# [R] Managing output

Phil Spector spector at stat.berkeley.edu
Thu Aug 27 00:45:17 CEST 2009

```Noah -
Just allocate the maximum length that you'd ever need, and
then change the length of the vector at the end of the program.
By the way, here's a little demonstration of what a difference
pre-allocation makes:

> system.time({x <- NULL;for(i in 1:10000)x <- c(x,rnorm(1))})
user  system elapsed
0.584   0.000   0.588
> system.time({x <- numeric(10000);for(i in 1:10000)x[i] <- rnorm(1)})
user  system elapsed
0.120   0.000   0.122

The difference will be greater if you actually do something inside of
the loop.

To clarify my first point, use something like this:

> x = numeric(10000)
> j = 0
> for(i in 1:10000){
+     r = rnorm(1)
+     if(r < .1){
+       j = j + 1
+       x[j] = r
+       }
+     }
> length(x) = j

The overallocation doesn't actually slow things down:

> system.time({x <- numeric(10000);for(i in 1:10000)x[i] <- rnorm(1)})
user  system elapsed
0.120   0.000   0.122
> system.time({x <- numeric(100000);for(i in 1:10000)x[i] <- rnorm(1);length(x) <- 10000})
user  system elapsed
0.128   0.000   0.126

- Phil

On Wed, 26 Aug 2009, Noah Silverman wrote:

> Phil,
>
> Pre-allocation makes sense.  However, I don't know the size of my resulting
> vector when starting.  In my loop, I only pull off results that meet a
> certain threshold.
>
> -N
>
> On 8/26/09 2:07 PM, Phil Spector wrote:
>> Noah -
>>    I would strongly advise you to preallocate the result vector
>> using numeric() or rep(), and then enter the values based on subscripts.
>> Allowing objects to grow inside of loops is one of
>> the biggest mistakes an R programmer can make.
>>
>>                     - Phil Spector
>>                      Statistical Computing Facility
>>                      Department of Statistics
>>                      UC Berkeley
>>                      spector at stat.berkeley.edu
>>
>>
>> On Wed, 26 Aug 2009, Noah Silverman wrote:
>>
>>> The actually process is REALLY complicate, I just gave a simple example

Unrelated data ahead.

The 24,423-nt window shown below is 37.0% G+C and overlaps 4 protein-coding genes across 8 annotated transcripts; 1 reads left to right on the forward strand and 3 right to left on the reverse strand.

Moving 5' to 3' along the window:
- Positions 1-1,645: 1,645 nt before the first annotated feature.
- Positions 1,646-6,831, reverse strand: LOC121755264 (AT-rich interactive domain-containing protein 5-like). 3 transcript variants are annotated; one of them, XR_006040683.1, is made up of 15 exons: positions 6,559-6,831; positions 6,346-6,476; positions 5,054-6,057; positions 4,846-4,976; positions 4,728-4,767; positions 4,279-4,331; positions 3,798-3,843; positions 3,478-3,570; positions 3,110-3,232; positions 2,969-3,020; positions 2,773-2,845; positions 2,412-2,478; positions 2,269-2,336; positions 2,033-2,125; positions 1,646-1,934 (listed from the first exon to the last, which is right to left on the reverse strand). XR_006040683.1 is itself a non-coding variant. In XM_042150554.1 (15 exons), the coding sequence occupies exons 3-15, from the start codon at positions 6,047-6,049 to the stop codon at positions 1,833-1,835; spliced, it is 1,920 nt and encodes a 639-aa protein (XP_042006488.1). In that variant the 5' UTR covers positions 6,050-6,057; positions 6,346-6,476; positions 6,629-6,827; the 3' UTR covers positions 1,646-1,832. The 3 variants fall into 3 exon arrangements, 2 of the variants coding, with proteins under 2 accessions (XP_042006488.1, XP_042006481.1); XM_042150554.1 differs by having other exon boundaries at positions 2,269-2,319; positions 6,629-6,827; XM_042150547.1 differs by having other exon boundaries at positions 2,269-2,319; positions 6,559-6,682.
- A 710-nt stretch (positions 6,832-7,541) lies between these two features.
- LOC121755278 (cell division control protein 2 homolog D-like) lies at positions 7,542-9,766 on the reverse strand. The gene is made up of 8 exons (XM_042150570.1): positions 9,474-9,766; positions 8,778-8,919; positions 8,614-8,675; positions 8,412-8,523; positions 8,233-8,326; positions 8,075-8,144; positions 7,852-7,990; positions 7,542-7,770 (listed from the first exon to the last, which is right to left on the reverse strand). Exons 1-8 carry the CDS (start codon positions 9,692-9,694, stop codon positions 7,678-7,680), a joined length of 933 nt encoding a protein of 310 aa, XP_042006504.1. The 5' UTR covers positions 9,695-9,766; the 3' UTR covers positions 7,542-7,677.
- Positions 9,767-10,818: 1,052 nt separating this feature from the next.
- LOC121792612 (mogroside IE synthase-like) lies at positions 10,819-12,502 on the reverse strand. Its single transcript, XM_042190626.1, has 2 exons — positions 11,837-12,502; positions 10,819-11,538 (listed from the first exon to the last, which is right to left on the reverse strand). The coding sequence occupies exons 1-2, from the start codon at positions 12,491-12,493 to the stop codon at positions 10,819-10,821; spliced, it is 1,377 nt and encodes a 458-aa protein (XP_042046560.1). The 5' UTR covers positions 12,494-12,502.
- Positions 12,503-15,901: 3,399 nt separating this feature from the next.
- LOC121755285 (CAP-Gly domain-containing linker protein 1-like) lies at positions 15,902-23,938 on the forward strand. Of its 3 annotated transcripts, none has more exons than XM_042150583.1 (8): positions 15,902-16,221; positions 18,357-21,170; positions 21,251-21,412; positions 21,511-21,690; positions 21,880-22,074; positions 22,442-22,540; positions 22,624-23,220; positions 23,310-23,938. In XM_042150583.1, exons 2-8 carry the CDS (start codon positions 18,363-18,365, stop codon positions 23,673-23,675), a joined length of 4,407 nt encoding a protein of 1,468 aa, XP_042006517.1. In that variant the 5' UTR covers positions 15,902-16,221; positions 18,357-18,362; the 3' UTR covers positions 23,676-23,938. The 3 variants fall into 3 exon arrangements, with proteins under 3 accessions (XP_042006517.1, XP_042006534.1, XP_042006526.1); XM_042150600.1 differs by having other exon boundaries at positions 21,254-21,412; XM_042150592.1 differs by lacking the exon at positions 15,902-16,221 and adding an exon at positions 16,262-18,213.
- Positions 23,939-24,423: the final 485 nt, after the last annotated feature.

>>> for the list.
>>>
>>> I have a  lot of steps to process the data before I get a final
>>> "score".  (nested loops, conditional statements, etc.)
>>>
>>> Right now, I'm just printing the scores to the screen.  I'd like to
>>> accumulate them in some kind of data structure so I can either write
>>> them to disk or graph them.
>>>
>>> -N
>>>
>>> On 8/26/09 12:27 PM, Erik Iverson wrote:
>>>> How about ?append, but R is vectorized, so why not just
>>>>
>>>> result_list<- 2*item^2 , or for more complicated tasks, the
>>>> apply/sapply/lapply/mapply family of functions?
>>>>
>>>> In general, the "for" loop construct can be avoided so you don't have to
>>>> think about messy indexing.  What exactly are you trying to do?
>>>>
>>>> -----Original Message-----
>>>> From: r-help-bounces at r-project.org [mailto:r-help-bounces at r-project.org]
>>>> On Behalf Of Noah Silverman
>>>> Sent: Wednesday, August 26, 2009 2:20 PM
>>>> To: r help
>>>> Subject: [R] Managing output
>>>>
>>>> Hi,
>>>>
>>>>
>>>> Is there a way to build up a vector, item by item.  In perl, we can
>>>> "push" an item onto an array.  How can we can do this in R?
>>>> I have a loop that generates values as it goes.  I want to end up with a
>>>> vector of all the loop results.
>>>>
>>>> In perl it woud be:
>>>>
>>>> for(item in list){
>>>>       result<- 2*item^2 (Or whatever formula, this is just a pseudo
>>>> example)
>>>>       Push(@result_list, result)  (This is the step I can't do in R)
>>>> }
>>>>
>>>>
>>>> Thanks!
>>>>
>>>> ______________________________________________
>>>> R-help at r-project.org mailing list
>>>> https://stat.ethz.ch/mailman/listinfo/r-help
>>>> http://www.R-project.org/posting-guide.html
>>>> and provide commented, minimal, self-contained, reproducible code.
>>>>
>>>
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>>>
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